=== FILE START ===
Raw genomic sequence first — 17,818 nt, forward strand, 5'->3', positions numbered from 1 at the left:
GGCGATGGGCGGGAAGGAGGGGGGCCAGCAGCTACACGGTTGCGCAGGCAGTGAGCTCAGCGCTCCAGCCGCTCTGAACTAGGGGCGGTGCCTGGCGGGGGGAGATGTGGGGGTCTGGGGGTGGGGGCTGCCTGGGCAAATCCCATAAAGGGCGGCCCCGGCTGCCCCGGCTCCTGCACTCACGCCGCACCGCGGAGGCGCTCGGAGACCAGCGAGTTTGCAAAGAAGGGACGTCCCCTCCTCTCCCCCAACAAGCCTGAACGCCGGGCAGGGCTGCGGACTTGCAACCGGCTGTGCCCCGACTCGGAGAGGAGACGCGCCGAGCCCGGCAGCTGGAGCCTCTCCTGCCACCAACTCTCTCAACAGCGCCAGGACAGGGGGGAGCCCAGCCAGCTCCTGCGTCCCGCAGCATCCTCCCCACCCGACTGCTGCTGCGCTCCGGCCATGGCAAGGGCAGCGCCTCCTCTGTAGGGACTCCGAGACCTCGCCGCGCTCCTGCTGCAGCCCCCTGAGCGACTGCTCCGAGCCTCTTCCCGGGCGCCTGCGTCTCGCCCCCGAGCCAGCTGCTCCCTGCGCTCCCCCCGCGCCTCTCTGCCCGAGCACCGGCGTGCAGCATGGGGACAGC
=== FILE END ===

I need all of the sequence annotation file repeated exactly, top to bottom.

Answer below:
Raw genomic sequence first — 17,818 nt, forward strand, 5'->3', positions numbered from 1 at the left:
GGCGATGGGCGGGAAGGAGGGGGGCCAGCAGCTACACGGTTGCGCAGGCAGTGAGCTCAGCGCTCCAGCCGCTCTGAACTAGGGGCGGTGCCTGGCGGGGGGAGATGTGGGGGTCTGGGGGTGGGGGCTGCCTGGGCAAATCCCATAAAGGGCGGCCCCGGCTGCCCCGGCTCCTGCACTCACGCCGCACCGCGGAGGCGCTCGGAGACCAGCGAGTTTGCAAAGAAGGGACGTCCCCTCCTCTCCCCCAACAAGCCTGAACGCCGGGCAGGGCTGCGGACTTGCAACCGGCTGTGCCCCGACTCGGAGAGGAGACGCGCCGAGCCCGGCAGCTGGAGCCTCTCCTGCCACCAACTCTCTCAACAGCGCCAGGACAGGGGGGAGCCCAGCCAGCTCCTGCGTCCCGCAGCATCCTCCCCACCCGACTGCTGCTGCGCTCCGGCCATGGCAAGGGCAGCGCCTCCTCTGTAGGGACTCCGAGACCTCGCCGCGCTCCTGCTGCAGCCCCCTGAGCGACTGCTCCGAGCCTCTTCCCGGGCGCCTGCGTCTCGCCCCCGAGCCAGCTGCTCCCTGCGCTCCCCCCGCGCCTCTCTGCCCGAGCACCGGCGTGCAGCATGGGGACAGC